You read and hear about it: When people leave the military, they miss the camaraderie. It’s true. During my first couple months at HBS, I missed the intense friendships that come with having intense shared experiences (deployments and field problems) toward a common goal. For soldiers who were only in for three years or who never deployed, it may not be an issue. But for someone who went to West Point and then served eight years on active duty with four deployments, it was an issue. Initially, I felt many of my relationships were skin-deep, and I was always putting up a perfectionist front. Slowly, over time, I developed a core group of friends, yet the majority of what I call my “vacation friends” were primarily veterans. We simply had the most in common.
WHAT VETERANS BRING TO THE CLASSROOM
Here is what veterans bring to the classroom: leadership, real-world experience, and exposure to the military.
The Army provides leadership experiences at extremely early stages in a soldier’s career. At 23, I was leading an infantry platoon in Afghanistan with an area of operations the size of Rhode Island. My final assignment was as a headquarters company commander of 250 soldiers during our deployment to Iraq. An infantry buck sergeant, or team leader, has more direct leadership experience than the majority of my business school classmates. It is not entirely their fault, because the industries many of my classmates come from (at HBS, one-third finance and one-third consulting) simply do not provide direct leadership opportunities early in their careers. During an informal survey of my 90 section mates, I learned that two-thirds of the class never had a direct report (subordinate) and the majority of the remaining third had from one to five direct reports. Only myself, another veteran, and one other classmate had ever led more than 15 people.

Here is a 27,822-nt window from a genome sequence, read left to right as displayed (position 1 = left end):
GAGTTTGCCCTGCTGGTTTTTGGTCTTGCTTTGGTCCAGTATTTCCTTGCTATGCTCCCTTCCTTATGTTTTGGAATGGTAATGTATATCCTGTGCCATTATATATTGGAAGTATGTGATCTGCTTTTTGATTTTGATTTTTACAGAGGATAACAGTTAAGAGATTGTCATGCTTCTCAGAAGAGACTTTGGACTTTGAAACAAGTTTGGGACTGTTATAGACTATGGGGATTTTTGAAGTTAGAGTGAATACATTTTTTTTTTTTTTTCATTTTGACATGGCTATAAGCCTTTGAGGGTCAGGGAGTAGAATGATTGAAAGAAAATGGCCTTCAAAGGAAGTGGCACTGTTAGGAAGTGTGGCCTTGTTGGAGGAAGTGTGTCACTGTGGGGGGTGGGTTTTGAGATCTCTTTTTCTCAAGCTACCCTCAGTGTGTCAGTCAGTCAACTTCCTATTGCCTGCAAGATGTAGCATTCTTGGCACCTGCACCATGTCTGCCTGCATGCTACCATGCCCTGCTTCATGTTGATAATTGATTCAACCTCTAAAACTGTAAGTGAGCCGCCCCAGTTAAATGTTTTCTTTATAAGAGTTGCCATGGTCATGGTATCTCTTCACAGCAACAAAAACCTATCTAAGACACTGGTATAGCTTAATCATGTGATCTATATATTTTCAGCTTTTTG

The second great thing vets bring to the classroom is experience in an organization where not everyone has a college degree. Think about it. Many of my classmates, if they came from a consulting or finance background, went to undergrad and then to work at top-tier firms (the typical pipeline to HBS), and their only interaction with a person without a college degree was at grocery stores with cashiers or restaurants with waiters. Army veterans have worked with a wide variety of people who have varied backgrounds. It broadens your perspective and understanding.
Finally, most of my classmates, unless they have parents or siblings in the military or are veterans themselves, have very little knowledge of the military outside of Hollywood or the news. With an all-volunteer military, it is simply something they do not think about. My classmates were keenly interested in hearing about the military. For some, I was the first person in the military they ever spoke with (which blew my mind). A Chinese student in my section wrote an email at the end of the first year to all the vets in my section stating that we had changed her view on the American military because she had been taught that we were all automatons. It made me feel good.
This article was contributed by Service to School, a nonprofit that provides free application assistance for veterans transitioning from the service to undergrad, MBA, and JD programs. Service to School has helped over 300 veterans into the nation’s top undergraduate and graduate school programs